Scientists have discovered a range of markers in the blood of kidney transplant patients which could give vital information about the suitability of different drugs and the likelihood the new organ will be successful.
A team of European researchers reviewed data from a wide range of people who had undergone the procedure, including 11 who had stopped taking powerful anti-rejection drugs after their body “accepted” the new organ.
After carrying out detailed blood tests, they found several immune system differences specific to the group which made it less likely they would encounter problems after the operation.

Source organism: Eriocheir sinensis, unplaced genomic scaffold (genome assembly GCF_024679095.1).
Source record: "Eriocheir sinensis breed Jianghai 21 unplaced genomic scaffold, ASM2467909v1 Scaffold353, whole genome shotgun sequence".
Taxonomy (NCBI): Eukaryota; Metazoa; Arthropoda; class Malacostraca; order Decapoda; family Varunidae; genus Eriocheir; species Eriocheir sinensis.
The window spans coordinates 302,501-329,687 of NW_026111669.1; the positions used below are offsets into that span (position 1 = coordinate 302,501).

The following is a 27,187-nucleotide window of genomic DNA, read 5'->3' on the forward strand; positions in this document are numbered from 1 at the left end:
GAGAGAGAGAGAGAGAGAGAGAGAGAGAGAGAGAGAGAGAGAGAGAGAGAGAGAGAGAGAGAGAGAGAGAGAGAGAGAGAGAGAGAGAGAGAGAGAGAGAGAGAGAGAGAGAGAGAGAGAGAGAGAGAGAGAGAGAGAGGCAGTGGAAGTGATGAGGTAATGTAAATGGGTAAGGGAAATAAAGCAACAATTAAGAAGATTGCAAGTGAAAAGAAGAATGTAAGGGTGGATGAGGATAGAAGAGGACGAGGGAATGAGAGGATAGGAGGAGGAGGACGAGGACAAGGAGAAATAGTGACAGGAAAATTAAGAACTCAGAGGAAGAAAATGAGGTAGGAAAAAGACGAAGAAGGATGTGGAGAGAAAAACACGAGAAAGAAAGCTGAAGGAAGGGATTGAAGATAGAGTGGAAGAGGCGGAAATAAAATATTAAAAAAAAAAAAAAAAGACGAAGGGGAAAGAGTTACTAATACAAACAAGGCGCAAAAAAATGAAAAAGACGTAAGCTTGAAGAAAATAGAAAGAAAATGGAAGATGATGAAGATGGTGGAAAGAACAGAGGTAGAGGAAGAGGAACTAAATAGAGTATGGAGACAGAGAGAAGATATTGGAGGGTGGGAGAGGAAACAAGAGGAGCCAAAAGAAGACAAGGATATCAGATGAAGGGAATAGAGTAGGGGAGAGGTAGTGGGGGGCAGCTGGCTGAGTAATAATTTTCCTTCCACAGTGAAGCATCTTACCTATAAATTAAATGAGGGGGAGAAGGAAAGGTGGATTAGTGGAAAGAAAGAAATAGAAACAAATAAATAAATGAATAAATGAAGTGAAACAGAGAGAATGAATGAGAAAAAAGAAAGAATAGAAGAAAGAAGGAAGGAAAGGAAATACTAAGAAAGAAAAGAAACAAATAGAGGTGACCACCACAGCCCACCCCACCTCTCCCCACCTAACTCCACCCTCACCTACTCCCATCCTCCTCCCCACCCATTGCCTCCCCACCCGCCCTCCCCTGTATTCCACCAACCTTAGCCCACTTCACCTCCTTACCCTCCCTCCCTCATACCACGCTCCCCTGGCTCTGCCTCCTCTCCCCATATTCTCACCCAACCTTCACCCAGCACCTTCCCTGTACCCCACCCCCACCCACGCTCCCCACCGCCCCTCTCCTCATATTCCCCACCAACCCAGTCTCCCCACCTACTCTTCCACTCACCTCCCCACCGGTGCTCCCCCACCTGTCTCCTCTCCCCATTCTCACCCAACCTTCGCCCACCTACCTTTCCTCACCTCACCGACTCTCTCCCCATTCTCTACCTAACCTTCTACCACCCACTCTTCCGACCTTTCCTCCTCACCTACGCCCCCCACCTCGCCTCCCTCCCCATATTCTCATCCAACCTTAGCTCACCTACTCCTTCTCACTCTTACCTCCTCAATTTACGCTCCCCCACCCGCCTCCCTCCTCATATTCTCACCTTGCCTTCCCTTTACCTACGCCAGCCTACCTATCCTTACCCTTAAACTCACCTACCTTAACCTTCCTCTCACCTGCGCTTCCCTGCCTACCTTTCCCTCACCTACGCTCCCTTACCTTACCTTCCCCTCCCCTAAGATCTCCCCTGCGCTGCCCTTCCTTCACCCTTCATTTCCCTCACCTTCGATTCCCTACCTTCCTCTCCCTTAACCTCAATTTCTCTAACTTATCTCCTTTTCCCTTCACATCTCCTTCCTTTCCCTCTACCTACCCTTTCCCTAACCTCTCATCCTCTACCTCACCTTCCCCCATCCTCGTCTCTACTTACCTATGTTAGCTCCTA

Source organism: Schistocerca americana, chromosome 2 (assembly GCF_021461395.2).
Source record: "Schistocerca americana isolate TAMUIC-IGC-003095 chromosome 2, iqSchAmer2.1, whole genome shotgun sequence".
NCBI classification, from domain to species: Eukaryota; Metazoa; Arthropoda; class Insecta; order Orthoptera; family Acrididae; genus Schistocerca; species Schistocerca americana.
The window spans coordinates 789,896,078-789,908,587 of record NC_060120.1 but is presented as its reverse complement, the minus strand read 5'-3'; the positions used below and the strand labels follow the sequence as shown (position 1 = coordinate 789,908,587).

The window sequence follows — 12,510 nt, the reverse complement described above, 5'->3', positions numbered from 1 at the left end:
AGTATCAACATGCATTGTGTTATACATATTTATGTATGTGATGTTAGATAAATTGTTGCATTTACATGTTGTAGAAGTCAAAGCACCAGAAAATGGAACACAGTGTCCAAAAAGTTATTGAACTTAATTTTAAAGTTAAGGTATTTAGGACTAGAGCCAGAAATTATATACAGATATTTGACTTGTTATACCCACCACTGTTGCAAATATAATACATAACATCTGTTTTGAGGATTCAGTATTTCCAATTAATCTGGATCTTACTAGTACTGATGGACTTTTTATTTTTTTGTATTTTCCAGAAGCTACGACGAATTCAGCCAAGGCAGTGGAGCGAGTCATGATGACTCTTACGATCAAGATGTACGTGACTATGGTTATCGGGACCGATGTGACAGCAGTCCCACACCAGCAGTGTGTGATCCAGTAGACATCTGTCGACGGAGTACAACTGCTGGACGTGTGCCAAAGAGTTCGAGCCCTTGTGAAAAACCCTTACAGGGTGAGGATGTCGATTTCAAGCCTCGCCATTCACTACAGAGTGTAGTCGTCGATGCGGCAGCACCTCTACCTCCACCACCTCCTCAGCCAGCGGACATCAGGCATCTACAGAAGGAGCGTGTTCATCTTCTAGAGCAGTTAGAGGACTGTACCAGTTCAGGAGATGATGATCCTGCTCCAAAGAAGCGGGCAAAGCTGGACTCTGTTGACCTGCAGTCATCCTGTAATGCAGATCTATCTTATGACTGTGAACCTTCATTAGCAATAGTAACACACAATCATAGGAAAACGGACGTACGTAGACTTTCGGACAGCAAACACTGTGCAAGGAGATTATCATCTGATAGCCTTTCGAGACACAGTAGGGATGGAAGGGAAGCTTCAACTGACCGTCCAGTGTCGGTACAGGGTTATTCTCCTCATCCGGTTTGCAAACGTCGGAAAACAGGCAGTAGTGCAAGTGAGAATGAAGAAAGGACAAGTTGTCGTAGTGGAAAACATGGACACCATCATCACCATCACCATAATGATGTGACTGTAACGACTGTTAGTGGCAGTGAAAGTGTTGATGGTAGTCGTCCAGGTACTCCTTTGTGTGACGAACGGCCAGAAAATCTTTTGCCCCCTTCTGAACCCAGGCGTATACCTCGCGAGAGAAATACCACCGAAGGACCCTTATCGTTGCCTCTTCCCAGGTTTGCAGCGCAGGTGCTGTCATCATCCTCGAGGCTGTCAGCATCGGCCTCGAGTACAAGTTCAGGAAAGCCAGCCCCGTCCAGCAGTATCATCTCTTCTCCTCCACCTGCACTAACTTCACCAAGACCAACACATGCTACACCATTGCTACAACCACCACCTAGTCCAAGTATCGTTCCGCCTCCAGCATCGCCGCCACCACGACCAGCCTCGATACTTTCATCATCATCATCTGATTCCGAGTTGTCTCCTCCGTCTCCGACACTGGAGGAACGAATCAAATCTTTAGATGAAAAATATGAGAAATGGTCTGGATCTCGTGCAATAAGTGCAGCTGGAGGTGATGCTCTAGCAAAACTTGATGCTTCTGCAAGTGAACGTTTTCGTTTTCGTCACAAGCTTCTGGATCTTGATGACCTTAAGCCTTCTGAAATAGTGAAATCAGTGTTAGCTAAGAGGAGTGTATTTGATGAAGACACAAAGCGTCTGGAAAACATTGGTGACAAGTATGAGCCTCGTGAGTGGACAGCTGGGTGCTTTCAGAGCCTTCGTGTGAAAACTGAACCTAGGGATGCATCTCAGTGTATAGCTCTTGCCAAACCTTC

It is believed the find could eventually lead to improvements in kidney transplant rejection rates and targeted immunosuppressant drugs.
“If you’re on these transplant drugs for life, then you have the side effects for life as well as the benefits,” said Rachel Hilton, a renal consultant at Guy’s Hospital in London and co-author of the study.
“The main side effects are increased risk of infection and a higher risk of future cancers, so they are very undesirable side effects in both the short and long-term.”
The findings were published in the Journal of Clinical Investigation.
Copyright Press Association 2010
Journal Of Clinical Investigation